Accounting 101 for Government Contractors: Allowable vs. Unallowable Costs

  • Regulations
  • 11/4/2019
Night Time Office Discussion

There are some costs the federal government will not reimburse to contractors. Knowing what they are will help keep you compliant and competitive.

In government contracting, not all costs are treated the same. When your organization enters into a contract with the government, you will work with a specific set of accounting rules as outlined by the Federal Acquisition Regulations (FAR). These principally deal with the allocation of direct or indirect costs, as well as overhead and general and administrative costs. And because the federal government will not reimburse all incurred costs, your organization must become astute at determining allowable versus unallowable costs.

Allowable costs

An allowable cost is one that can be included on your invoice to the government for reimbursement. Under FAR 31.201-2, a cost is allowable only when it meets all of the following three requirements.

  1. It is allowable under the terms of the contract. The terms of the contract may include costs that are specifically unallowable. Contractors are encouraged to review their prime and subcontracts up front to identify what costs are allowable and what costs are not on a specific contract.
  2. It is allowable under the limitations set forth in FAR 31-205 and by the Cost Accounting Standards (CAS) Board.
  3. The cost is reasonable and allocable. A cost is considered reasonable if the amount and nature are what a prudent person dealing in a competitive business would pay. A cost is considered allocable if it is incurred specially for the contract, benefits the contract, and is necessary to the business operations.

Unallowable costs

An unallowable cost will not be reimbursed by the federal government and should not appear on a bill to a government agency. Some are expressly unallowable under the FAR, including:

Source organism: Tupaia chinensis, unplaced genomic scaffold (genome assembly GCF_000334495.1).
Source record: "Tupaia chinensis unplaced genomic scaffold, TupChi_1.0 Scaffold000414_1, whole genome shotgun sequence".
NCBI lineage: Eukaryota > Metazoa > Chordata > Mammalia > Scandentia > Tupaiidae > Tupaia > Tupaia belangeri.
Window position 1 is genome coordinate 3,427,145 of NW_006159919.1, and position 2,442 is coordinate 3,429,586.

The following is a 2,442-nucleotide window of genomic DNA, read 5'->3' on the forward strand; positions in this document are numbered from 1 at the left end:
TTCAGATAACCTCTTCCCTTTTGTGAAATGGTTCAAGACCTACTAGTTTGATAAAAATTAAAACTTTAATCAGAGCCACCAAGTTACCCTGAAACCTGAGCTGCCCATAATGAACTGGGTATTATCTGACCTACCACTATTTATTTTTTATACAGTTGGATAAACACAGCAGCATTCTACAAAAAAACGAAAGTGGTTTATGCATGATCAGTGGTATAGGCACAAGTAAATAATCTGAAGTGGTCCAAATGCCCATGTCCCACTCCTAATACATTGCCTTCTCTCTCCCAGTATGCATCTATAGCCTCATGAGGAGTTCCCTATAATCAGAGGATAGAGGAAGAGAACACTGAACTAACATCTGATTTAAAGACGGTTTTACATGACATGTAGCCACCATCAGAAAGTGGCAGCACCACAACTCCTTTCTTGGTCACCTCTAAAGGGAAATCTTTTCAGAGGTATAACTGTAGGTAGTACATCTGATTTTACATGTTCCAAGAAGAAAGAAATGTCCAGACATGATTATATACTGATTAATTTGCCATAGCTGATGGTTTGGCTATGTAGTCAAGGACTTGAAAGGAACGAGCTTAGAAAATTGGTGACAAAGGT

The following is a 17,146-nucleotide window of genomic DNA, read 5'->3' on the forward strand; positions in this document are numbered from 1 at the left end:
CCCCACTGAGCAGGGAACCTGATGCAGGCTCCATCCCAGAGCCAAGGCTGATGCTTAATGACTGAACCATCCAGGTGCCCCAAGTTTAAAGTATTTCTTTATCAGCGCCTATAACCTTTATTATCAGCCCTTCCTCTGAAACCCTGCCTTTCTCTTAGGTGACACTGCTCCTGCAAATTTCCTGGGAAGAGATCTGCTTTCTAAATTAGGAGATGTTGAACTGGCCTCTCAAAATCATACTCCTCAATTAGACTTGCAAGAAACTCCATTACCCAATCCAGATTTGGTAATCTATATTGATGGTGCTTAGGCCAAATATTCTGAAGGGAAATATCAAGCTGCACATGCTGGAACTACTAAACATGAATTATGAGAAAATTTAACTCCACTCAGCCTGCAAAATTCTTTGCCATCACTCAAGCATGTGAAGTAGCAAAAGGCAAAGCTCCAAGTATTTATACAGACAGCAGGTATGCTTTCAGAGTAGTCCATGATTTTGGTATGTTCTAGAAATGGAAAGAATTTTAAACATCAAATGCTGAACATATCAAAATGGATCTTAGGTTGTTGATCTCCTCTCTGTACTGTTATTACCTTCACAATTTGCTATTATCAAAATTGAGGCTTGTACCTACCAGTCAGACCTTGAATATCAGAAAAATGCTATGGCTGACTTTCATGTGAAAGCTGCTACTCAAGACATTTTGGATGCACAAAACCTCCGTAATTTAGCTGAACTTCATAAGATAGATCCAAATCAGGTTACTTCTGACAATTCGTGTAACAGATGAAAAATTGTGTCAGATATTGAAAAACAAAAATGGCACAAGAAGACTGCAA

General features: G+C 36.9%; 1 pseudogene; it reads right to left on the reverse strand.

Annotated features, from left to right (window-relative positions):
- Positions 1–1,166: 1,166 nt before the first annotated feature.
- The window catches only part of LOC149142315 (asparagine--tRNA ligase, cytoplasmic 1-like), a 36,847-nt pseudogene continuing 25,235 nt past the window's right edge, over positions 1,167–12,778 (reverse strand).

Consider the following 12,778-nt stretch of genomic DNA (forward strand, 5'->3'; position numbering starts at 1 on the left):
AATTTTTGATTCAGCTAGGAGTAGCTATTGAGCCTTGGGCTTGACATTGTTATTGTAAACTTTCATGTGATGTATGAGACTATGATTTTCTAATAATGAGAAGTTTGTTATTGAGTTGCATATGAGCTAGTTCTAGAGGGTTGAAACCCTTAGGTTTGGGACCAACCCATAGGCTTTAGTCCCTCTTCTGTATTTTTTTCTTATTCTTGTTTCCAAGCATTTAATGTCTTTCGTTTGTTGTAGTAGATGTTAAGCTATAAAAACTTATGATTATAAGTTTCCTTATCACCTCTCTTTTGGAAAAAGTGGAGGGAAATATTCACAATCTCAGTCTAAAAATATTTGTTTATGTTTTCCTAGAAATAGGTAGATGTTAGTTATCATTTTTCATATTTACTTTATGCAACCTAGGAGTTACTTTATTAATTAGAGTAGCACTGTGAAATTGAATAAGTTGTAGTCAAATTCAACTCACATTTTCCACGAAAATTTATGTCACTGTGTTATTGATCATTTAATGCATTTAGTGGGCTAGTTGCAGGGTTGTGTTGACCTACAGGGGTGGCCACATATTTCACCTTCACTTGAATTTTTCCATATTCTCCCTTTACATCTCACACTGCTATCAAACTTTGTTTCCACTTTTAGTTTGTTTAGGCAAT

• Entertainment
  • Donations
  • Interest
  • Bad debt
  • Fines and penalties

Excessive or unreasonable costs are also unallowable. These tend to be related to compensation and travel. Many such costs are permissible, but if they exceed the limits set by the Federal Travel Regulations, then excess portions are considered unallowable.

Best practices for avoiding unallowable costs

Your organization certainly doesn’t want to run up contract costs that won’t be reimbursed. There are a number of things you can do to avoid incurring them.

  • Implement an adequate and comprehensive FAR-compliant accounting system that has the ability to track allowable and unallowable costs as they are entered into the system.
  • Develop formal written policies and procedures for your entire company that describe and differentiate allowable and unallowable costs.
  • Invest the time and money that it takes to train key personnel on these policies and procedures, and make sure employees know what to look for when identifying unallowable costs.
  • Review all costs as part of your month-end closing procedures to ensure they are properly classified for FAR 31-205.
  • Test the policies and procedures periodically to ensure they are operating effectively. This can be done via internal audits and reviews or a voluntary external audit.
  • Review and revise your policies and procedures as needed to make sure they are in compliance with any changes that occur to the FAR.

How we can help

Success in government contracting hinges on compliance with federal regulations. Defining your cost pools, evaluating the allowability of costs, and being aware of cost ceilings can help ensure such compliance and make your bids more attractive and competitive. CLA’s government contracting team can assist you in developing and implementing best practices and reviewing and testing policies and procedures.

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